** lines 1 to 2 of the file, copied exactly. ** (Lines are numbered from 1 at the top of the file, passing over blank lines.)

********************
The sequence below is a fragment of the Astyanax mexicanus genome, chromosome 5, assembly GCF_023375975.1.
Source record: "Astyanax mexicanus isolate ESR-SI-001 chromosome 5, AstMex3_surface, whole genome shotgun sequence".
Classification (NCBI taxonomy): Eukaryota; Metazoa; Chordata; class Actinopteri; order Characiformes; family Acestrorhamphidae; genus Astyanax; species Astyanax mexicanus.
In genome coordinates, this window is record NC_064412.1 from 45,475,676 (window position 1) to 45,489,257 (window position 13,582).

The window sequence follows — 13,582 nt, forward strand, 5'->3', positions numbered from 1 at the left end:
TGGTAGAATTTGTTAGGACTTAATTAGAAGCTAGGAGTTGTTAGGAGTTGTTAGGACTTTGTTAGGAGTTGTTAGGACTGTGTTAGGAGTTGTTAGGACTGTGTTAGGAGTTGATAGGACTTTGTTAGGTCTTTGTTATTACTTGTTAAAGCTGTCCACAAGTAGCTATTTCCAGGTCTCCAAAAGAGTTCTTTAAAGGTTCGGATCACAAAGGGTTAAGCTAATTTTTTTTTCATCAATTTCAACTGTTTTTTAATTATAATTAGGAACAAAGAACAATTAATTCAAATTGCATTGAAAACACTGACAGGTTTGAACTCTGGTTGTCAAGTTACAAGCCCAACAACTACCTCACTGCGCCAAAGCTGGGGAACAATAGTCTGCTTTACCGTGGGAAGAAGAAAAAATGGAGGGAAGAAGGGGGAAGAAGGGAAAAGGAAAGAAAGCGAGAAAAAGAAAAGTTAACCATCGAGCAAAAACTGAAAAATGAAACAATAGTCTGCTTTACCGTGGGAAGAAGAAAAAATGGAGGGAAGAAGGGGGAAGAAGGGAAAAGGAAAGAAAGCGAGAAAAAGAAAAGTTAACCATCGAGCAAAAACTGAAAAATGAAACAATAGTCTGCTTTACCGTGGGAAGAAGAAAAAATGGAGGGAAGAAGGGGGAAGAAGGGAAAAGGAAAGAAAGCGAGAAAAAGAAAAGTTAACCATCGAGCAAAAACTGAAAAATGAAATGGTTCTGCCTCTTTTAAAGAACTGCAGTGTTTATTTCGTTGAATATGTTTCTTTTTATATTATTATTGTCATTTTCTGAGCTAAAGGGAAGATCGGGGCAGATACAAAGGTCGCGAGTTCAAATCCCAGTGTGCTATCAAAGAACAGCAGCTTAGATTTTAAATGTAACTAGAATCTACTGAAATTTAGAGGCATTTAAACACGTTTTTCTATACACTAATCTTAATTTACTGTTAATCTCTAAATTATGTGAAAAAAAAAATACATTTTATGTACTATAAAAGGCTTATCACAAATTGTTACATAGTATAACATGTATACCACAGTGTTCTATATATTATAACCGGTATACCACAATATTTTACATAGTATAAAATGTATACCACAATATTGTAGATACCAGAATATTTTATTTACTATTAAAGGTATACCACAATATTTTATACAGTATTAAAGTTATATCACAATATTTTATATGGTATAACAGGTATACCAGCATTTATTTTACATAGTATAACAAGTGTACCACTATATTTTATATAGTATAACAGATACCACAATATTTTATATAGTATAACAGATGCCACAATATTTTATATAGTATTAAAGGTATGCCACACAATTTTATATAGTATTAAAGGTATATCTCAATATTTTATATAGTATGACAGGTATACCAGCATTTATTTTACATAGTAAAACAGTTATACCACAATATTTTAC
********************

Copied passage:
The sequence below is a fragment of the Astyanax mexicanus genome, chromosome 5, assembly GCF_023375975.1.
Source record: "Astyanax mexicanus isolate ESR-SI-001 chromosome 5, AstMex3_surface, whole genome shotgun sequence".